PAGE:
As the average human life expectancy has increased, so too has the impact of ageing and age-related disease on ou society. Ageing research is now the focus of thousands of laboratories that include leaders in the areas of genetics, molecular and cellular biology, biochemistry, and behaviour. Ageing Research Reviews (ARR) covers the trends in this field. It is designed to fill a large void, namely, a source for critical reviews and viewpoints on emerging findings on mechanisms of ageing and age-related disease. Rapid advances in understanding of mechanisms that control cellular proliferation, differentiation and survival are leading to new insight into the regulation of ageing. From telomerase to stem cells to energy and oxyradical metabolism, this is an exciting new era in the multidisciplinary field of ageing research. The cellular and molecular underpinnings of manipulations that extend lifespan, such as caloric restriction, are being identified and novel approaches for preventing age-related diseases are being developed. ARR publishes articles on focussed topics selected from the broad field of ageing research, with an emphasis on cellular and molecular mechanisms of the aging process and age-related diseases such as cancer, cardiovascular disease, diabetes and neurodegenerative disorders. Applications of basic ageing research to lifespan extension and disease prevention are also covered in this journal.
In particular, you might find "Lessons learned from gene expression profile studies of aging and caloric restriction" to be an interesting paper. Joao de Magalhaes also has a paper in the latest issue, entitled "Open-minded scepticism: inferring the causal mechanisms of human ageing from genetic perturbations":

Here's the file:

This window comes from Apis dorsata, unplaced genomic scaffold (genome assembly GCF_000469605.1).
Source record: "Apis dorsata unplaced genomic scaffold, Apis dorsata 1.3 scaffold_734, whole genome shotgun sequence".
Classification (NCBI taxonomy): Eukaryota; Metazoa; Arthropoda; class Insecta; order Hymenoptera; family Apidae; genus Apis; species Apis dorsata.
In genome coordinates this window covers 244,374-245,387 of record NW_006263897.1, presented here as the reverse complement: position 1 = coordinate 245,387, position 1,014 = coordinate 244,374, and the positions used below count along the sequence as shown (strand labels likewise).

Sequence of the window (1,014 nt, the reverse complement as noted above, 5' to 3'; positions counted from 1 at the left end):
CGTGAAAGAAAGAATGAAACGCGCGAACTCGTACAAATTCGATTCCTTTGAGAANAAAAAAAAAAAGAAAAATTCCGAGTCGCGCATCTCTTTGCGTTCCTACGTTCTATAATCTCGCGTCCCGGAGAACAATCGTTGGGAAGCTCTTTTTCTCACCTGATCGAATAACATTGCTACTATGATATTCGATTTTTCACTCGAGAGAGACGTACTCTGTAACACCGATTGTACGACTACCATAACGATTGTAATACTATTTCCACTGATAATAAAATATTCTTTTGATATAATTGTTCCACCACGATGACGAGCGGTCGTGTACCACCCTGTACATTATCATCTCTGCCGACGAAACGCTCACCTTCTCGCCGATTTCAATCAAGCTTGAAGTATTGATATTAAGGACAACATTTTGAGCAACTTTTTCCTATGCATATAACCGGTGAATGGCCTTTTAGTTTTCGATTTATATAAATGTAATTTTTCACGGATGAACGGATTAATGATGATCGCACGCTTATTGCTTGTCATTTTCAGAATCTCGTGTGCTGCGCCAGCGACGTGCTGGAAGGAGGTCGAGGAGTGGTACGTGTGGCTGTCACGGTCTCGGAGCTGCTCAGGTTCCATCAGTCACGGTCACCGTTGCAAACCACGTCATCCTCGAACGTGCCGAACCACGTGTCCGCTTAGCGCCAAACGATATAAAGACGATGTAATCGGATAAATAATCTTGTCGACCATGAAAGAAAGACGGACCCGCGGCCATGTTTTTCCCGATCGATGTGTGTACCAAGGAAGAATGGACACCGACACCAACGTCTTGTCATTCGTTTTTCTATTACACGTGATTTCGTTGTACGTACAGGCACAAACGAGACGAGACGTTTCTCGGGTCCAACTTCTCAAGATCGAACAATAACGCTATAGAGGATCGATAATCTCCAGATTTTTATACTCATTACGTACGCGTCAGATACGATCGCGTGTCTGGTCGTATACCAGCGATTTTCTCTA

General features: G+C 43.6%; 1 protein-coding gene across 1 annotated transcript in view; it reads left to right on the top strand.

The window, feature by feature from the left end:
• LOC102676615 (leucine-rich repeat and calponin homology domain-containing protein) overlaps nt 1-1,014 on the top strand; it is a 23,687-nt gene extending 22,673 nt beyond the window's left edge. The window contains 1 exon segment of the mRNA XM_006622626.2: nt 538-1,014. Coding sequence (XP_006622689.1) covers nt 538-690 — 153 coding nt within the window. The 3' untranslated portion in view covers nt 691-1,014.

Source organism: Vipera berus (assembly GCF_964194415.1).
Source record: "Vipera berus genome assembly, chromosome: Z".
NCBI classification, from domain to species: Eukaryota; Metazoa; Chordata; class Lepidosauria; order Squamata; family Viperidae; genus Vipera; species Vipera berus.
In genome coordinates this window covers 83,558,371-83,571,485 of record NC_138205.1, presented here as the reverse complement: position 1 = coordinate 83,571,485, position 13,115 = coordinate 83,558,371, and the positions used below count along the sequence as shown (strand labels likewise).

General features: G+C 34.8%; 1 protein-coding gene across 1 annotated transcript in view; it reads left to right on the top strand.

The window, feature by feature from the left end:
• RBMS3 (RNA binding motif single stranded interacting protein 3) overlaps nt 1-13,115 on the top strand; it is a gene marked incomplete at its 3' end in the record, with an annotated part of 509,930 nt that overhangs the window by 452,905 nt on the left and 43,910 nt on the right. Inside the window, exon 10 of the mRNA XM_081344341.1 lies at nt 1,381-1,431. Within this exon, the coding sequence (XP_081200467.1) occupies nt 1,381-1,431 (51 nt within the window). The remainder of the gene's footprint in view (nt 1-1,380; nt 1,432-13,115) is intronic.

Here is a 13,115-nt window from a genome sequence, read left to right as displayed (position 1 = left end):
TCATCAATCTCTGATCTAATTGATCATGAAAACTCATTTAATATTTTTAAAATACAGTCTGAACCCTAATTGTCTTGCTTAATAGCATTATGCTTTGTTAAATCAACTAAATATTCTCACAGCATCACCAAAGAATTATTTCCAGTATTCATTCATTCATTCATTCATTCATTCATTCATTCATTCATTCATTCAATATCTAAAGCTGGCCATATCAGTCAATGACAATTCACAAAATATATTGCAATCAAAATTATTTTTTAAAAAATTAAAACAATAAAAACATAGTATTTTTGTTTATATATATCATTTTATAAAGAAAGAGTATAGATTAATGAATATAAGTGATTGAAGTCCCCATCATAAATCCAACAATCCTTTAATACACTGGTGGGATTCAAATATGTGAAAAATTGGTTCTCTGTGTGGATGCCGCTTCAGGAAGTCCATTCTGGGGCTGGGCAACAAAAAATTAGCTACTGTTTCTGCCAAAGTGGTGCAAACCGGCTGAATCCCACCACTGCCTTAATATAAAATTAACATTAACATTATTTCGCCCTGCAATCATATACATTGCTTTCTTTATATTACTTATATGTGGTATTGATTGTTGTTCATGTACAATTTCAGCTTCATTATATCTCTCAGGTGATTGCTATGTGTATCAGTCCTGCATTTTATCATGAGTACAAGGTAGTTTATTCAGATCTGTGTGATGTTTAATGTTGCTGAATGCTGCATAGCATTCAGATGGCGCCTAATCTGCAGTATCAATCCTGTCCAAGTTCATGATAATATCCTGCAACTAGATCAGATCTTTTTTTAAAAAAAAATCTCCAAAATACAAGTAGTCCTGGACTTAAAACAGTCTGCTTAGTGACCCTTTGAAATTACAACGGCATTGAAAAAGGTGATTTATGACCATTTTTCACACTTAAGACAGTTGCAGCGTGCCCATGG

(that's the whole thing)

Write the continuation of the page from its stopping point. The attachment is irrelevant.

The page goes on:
Given the myriad of age-related changes and the many proposed mechanistic theories of ageing, a major problem in gerontology is distinguishing causes from effects. This review aims to identify and evaluate those mechanisms which have gathered experimental support in favour of seeing them as a cause rather than an effect of ageing. Recent results related to energy metabolism and ageing, the free radical and the DNA damage theories of ageing are reviewed and their predictions evaluated through a systems biology rationale. Crucial in this approach are genetic manipulations in animal models that enable researchers to discriminate causes from effects of ageing and focus on the causal structure of human ageing. Based on a system-level interpretation, the GH/IGF-1 axis appears the most likely explanation for caloric restriction and a possible causal mechanism of human ageing. Although much work remains to fully understand the human ageing process, there is little evidence that free radicals are a causal factor in mammalian ageing, though they may be involved in signalling pathways related to ageing. On the other hand, studying how the DNA machinery affects ageing appears a promising avenue for disclosing the human ageing process.